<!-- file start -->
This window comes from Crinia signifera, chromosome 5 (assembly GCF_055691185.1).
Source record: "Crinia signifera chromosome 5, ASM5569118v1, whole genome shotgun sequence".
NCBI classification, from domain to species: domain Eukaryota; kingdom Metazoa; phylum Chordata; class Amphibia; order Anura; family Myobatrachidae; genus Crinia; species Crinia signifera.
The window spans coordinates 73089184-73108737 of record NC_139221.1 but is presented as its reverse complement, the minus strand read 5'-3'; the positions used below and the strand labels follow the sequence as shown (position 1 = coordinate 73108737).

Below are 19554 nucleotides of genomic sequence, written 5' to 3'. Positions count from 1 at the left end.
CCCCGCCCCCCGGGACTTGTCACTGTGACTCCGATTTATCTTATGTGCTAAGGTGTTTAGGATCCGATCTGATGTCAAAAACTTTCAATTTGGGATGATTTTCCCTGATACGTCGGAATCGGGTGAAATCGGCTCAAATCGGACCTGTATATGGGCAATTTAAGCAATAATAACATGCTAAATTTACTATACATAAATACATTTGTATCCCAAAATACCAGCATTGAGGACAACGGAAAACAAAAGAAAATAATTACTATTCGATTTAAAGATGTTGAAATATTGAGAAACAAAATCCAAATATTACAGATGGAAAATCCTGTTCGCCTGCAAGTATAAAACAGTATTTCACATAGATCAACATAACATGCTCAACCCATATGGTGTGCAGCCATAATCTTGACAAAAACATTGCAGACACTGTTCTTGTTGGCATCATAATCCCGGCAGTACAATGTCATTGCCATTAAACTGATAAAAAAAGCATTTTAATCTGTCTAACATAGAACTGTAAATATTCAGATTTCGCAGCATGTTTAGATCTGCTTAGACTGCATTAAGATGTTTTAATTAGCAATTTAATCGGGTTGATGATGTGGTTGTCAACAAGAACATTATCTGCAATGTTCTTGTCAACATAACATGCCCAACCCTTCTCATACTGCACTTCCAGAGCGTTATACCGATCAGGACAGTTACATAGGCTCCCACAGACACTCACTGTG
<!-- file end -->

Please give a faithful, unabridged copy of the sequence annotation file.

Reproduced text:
This window comes from Crinia signifera, chromosome 5 (assembly GCF_055691185.1).
Source record: "Crinia signifera chromosome 5, ASM5569118v1, whole genome shotgun sequence".
NCBI classification, from domain to species: domain Eukaryota; kingdom Metazoa; phylum Chordata; class Amphibia; order Anura; family Myobatrachidae; genus Crinia; species Crinia signifera.
The window spans coordinates 73089184-73108737 of record NC_139221.1 but is presented as its reverse complement, the minus strand read 5'-3'; the positions used below and the strand labels follow the sequence as shown (position 1 = coordinate 73108737).

Below are 19554 nucleotides of genomic sequence, written 5' to 3'. Positions count from 1 at the left end.
CCCCGCCCCCCGGGACTTGTCACTGTGACTCCGATTTATCTTATGTGCTAAGGTGTTTAGGATCCGATCTGATGTCAAAAACTTTCAATTTGGGATGATTTTCCCTGATACGTCGGAATCGGGTGAAATCGGCTCAAATCGGACCTGTATATGGGCAATTTAAGCAATAATAACATGCTAAATTTACTATACATAAATACATTTGTATCCCAAAATACCAGCATTGAGGACAACGGAAAACAAAAGAAAATAATTACTATTCGATTTAAAGATGTTGAAATATTGAGAAACAAAATCCAAATATTACAGATGGAAAATCCTGTTCGCCTGCAAGTATAAAACAGTATTTCACATAGATCAACATAACATGCTCAACCCATATGGTGTGCAGCCATAATCTTGACAAAAACATTGCAGACACTGTTCTTGTTGGCATCATAATCCCGGCAGTACAATGTCATTGCCATTAAACTGATAAAAAAAGCATTTTAATCTGTCTAACATAGAACTGTAAATATTCAGATTTCGCAGCATGTTTAGATCTGCTTAGACTGCATTAAGATGTTTTAATTAGCAATTTAATCGGGTTGATGATGTGGTTGTCAACAAGAACATTATCTGCAATGTTCTTGTCAACATAACATGCCCAACCCTTCTCATACTGCACTTCCAGAGCGTTATACCGATCAGGACAGTTACATAGGCTCCCACAGACACTCACTGTG